New weapon to fight superbug

AN anti-superbug isolation ward was due to open at Ipswich Hospital today to try to the number of patients falling ill with the bugs.The new ward is the hospital's biggest commitment so far to cutting down on infections like Clostridium Difficile (C-diff) which are blighting the wards.

AN anti-superbug isolation ward was due to open at Ipswich Hospital today to try to cut the number of patients falling ill with the bugs.

The new ward is the hospital's biggest commitment so far to cutting down on infections like Clostridium Difficile (C-diff) which are blighting the wards.

Staff have already reduced visiting hours, started a deep-cleaning programme and launched a major hand-washing campaign after failing to meet government targets for reducing C-diff.

The 21-bed ward, opening at the hospital's Framlingham Ward near the maternity unit, will initially be used for C-diff patients.


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There were 38 cases of C-diff in August against a target of 26 and last month a ward had to be partially closed after six people contracted the bug, which causes severe vomiting and diarrhoea.

The new ward will have high levels of staff, stepped-up cleaning standards and more checks will be carried out by pharmacists - as wrongly prescribing too many or too less antibiotics can cause the infection.

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The ward has been deep-cleaned before patients are moved in today. Visiting is severely restricted, and many of the beds are in single rooms and have en-suite facilities.

Gwen Collins, director of infection prevention and control, said: “In September we recorded 26 patients who had contracted c-diff, which although is the lowest number we have recorded for quite some time, is still 26 too many.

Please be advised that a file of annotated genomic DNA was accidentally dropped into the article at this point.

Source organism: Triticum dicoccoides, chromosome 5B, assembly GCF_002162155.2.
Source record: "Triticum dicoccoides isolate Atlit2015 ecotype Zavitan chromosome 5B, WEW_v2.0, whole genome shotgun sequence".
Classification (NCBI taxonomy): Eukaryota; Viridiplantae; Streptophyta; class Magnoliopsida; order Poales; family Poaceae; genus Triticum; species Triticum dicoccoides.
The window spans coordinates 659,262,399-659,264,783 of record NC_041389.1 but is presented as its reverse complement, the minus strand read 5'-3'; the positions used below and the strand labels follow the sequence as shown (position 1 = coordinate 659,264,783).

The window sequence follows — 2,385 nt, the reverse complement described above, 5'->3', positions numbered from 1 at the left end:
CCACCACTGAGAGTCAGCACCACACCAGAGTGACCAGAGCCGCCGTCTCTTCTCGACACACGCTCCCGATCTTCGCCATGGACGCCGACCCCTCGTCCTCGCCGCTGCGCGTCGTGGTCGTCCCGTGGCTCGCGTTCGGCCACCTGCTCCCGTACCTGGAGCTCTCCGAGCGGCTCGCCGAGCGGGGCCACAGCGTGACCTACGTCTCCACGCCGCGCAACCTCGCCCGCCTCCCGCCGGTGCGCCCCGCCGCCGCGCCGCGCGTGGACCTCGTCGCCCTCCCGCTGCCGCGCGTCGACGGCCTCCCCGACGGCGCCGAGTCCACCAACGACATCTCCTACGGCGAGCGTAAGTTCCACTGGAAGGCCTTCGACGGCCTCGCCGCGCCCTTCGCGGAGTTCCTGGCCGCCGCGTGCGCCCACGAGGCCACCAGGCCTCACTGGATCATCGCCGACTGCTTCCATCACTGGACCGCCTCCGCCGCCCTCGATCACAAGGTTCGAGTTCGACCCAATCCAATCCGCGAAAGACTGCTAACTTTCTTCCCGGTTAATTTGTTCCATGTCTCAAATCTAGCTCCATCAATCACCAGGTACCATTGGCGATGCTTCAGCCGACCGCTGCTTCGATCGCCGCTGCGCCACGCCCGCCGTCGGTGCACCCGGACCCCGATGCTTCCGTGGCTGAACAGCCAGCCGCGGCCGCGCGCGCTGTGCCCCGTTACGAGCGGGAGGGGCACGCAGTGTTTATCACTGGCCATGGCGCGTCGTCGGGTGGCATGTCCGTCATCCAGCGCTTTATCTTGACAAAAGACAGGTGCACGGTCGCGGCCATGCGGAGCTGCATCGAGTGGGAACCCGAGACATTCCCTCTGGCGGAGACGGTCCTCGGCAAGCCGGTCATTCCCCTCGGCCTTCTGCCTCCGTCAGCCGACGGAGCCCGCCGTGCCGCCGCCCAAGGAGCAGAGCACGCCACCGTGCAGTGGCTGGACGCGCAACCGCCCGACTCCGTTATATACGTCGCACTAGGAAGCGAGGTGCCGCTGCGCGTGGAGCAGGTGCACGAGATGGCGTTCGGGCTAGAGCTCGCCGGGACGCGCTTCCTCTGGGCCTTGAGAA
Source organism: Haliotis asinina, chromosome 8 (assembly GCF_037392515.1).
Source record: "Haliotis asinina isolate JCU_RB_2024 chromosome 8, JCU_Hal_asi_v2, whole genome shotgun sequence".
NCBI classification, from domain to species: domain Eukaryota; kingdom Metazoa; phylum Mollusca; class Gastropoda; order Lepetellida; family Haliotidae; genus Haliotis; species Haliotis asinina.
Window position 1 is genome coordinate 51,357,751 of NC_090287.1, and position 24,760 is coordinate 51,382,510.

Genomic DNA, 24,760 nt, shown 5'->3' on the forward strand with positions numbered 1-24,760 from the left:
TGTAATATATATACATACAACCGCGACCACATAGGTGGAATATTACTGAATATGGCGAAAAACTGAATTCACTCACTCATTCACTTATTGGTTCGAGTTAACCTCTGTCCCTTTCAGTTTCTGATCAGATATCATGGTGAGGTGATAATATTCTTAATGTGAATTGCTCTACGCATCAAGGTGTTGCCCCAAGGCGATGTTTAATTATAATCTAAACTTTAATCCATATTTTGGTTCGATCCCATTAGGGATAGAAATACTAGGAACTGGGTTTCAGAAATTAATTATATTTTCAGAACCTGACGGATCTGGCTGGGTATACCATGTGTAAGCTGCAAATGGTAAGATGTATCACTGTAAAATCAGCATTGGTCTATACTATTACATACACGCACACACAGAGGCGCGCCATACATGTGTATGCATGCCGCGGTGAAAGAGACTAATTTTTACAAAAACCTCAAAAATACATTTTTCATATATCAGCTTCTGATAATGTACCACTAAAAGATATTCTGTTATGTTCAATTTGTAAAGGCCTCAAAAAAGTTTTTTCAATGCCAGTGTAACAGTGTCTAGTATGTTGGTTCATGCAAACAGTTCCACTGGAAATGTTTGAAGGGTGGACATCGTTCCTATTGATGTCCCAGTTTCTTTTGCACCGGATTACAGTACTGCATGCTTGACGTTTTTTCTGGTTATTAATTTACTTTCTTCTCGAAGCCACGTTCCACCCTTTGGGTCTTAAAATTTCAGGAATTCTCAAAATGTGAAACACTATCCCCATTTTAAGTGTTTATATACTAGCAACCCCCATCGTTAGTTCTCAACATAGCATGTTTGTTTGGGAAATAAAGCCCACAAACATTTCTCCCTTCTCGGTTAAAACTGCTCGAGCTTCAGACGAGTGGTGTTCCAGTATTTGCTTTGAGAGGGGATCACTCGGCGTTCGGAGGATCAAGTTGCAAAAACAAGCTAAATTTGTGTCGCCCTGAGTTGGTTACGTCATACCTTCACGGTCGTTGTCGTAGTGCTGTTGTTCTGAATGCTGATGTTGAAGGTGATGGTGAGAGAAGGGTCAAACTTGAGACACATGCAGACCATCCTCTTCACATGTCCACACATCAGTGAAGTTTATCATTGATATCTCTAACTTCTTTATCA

“It is a difficult and distressing infection and I hope that we will significantly reduce the numbers of patients contracting it while in hospital because of the steps we are taking.

“There are some tough challenges for us in getting where we want to be, which is infection free, but the public deserve no less than this.”

The new ward is part of a bigger project launched after the hospital got £300,000 to crackdown on infections by the East of England Strategic Health Authority.

Other changes include:

More staff and an increase in cleaning on busy acute medical wards.

Extra pharmacy support across the hospital.

The opening a decontamination area decontaminating equipment.

Allowing senior infection control nurses to spend more time educating people by having an analyst to track and report infections.

Reducing the number of beds in each bay in two acute medical wards from six to four.

A hospital spokesman said: “For the first few weeks we will feel the pressure of taking beds out but it will reduce the spread of infection and ultimately it will reduce the time people spend in hospital, as if people are treated appropriately and quicker, they will make a quicker recovery.”

In May the hospital reduced visiting times to two hours a day in a bid to stop the spread of infections and in July it started a 20-ward programme of deep cleaning and upgrading equipment.

Gary Miller, chairman of the Ipswich Hospital User Group, will formally open the ward on Monday but patients are being moved in from today.

The clinical investigation unit previously based at Framlingham Ward is moving to Woodbridge Ward.

Is enough being done to crackdown on infections at Suffolk's hospitals? Write to Your Letters, Evening Star, 30 Lower Brook Street, Ipswich, IP4 1AN, or e-mail eveningstarletters@eveningstar.co.uk

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